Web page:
By Kevin Woodley - NHL.com Correspondent
When Jonathan Quick first came to the Los Angeles Kings, there were elements of Martin Brodeur in his game.
Quick survived -- often thrived -- on natural instincts and incredible athleticism in the beginning, reading and reacting as the game unfolded in front of him without a lot of the structure typically associated with the modern butterfly goaltender.
The New Jersey Devils legend has built a first-ballot Hall-of-Fame career by bucking the butterfly trend that dominated his position, piling up NHL records that may never be broken by deploying two-pad stacks, headfirst dives, and an ability to read the play that may also never be seen again.
There are still signs of Brodeur's unique approach in Quick – after all, his playoff highlight reel includes a pad-stack sequence against Phoenix in the Western Conference Finals. And there remain other similarities, including their shared strong skating ability, intense battle level in a scramble, and a willingness to throw technique out and do whatever it takes to stop the puck.
But as the two face off for the Stanley Cup, don't expect to see a reliance on the raw athleticism as often from Quick -- at least not if things are going well.
Tops on the list of strides Quick has made in the evolution from the ECHL to a Vezina Trophy finalist and Conn Smythe candidate this season, is putting himself in position to rely less often on those spectacular athletic stops and his Gumby-like leg flexibility.
"That's probably what we've worked on the most is just the consistency of his game and utilizing the athleticism as a tool in the toolbox and not it being the entire toolbox," Kings' goaltending coach Bill Ranford told NHL.com. "Five years ago, when he turned pro, athleticism was his toolbox and he relied on it heavily. And now it's more about having a technical structure to his game and then when need be, if you have to make that athletic save, it is there."
For Quick, that "athletic save" often involves the splits, and an incredible flexibility and core strength that allows him to add vertical coverage by reaching his hands out over top of those outstretched pads. But he counted on it too often early on in his career, and it was the Kings' desire to reduce that reliance that began Quick's evolution away from Brodeur's style, a change best exemplified in the way each goalie now moves after saves that drop them to their knees.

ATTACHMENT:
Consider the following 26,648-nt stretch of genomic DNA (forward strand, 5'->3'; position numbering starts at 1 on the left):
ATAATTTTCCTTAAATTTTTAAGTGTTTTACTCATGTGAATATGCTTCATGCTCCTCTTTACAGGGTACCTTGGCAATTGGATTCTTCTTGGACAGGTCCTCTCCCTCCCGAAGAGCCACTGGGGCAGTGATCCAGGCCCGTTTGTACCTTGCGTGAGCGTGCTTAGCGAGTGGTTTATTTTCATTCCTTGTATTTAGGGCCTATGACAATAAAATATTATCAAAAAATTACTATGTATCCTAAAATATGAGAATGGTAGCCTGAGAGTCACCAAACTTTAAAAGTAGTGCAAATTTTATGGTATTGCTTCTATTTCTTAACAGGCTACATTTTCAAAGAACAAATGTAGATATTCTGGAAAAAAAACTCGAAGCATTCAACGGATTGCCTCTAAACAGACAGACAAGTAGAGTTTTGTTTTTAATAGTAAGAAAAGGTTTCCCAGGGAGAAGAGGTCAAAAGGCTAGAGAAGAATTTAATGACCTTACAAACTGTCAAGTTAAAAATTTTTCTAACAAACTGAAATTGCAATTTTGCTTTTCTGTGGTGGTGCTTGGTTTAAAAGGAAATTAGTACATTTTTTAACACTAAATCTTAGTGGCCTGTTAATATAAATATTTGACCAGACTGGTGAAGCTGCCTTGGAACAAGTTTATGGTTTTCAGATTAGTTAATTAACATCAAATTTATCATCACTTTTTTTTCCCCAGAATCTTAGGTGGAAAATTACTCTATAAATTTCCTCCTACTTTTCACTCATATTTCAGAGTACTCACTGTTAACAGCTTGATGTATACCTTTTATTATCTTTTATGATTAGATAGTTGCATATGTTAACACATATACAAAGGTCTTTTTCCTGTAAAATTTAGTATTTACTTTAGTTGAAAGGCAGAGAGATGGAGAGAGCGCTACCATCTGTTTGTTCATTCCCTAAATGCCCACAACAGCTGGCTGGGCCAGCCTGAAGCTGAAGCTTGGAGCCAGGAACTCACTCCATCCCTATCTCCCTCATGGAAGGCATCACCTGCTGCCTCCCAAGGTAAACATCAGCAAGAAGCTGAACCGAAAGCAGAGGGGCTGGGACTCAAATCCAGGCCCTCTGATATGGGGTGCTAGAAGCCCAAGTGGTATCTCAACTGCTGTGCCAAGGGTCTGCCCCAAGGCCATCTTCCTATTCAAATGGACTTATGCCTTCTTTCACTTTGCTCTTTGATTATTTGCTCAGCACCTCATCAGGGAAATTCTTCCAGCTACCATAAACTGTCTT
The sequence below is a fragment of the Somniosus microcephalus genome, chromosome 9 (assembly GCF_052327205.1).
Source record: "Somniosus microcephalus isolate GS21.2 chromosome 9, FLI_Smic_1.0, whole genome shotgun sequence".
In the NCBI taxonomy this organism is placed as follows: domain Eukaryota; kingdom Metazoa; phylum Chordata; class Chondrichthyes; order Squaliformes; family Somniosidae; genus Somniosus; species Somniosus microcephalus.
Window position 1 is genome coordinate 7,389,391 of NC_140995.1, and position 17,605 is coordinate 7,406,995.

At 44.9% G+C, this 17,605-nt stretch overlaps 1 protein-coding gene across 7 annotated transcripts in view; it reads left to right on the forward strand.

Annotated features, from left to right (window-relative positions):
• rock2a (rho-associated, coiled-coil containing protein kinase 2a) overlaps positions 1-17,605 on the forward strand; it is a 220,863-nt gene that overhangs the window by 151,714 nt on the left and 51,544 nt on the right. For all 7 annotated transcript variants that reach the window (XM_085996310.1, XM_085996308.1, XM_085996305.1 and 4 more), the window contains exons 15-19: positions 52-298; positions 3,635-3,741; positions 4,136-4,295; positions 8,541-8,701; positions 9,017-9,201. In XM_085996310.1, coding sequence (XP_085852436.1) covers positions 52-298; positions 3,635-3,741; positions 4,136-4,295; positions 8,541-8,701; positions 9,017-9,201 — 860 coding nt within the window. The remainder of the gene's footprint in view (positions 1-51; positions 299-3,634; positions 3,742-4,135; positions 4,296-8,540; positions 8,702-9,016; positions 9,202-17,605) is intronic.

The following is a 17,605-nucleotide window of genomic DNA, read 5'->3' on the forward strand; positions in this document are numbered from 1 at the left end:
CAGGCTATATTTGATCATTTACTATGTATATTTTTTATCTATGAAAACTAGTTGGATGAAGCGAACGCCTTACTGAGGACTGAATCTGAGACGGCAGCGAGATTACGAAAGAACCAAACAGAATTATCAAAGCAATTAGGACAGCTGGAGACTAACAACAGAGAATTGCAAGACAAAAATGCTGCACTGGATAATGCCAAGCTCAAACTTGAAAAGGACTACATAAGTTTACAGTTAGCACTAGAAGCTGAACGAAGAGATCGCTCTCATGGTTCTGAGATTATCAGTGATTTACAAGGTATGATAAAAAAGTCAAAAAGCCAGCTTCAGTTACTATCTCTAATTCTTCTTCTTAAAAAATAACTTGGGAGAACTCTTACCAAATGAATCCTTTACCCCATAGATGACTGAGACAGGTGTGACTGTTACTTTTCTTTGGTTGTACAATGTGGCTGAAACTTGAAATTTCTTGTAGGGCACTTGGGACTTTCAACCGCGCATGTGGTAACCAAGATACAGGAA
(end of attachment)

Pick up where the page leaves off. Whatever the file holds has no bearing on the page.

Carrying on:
Yes, old-school Brodeur still makes some saves using the butterfly -- dropping to the knees, with the legs splayed to the side -- but he has resisted the post-save movements commonly associated with it.
Brodeur prefers to recover to his skates before moving laterally rather than pushing across the ice on his knees in a "butterfly slide." And Brodeur sometimes gets up on the "wrong leg" by modern standards – if a goalie needs to move to their left it makes sense to get up with the right leg first since this is the skate they must push off to move left (and vice-versa) – forcing him to dive instead of push across.
Quick would also get up off the wrong leg at times when he first arrived at a Los Angeles development camp, forcing him to scramble on instinct. Today there's arguably no goalie better at moving laterally from his knees, allowing Quick to play more aggressively and still propel himself back across the crease without needing to first recover up to his skates.
It's become a defining characteristic fitting of Quick's last name -- and perhaps the biggest difference from Brodeur.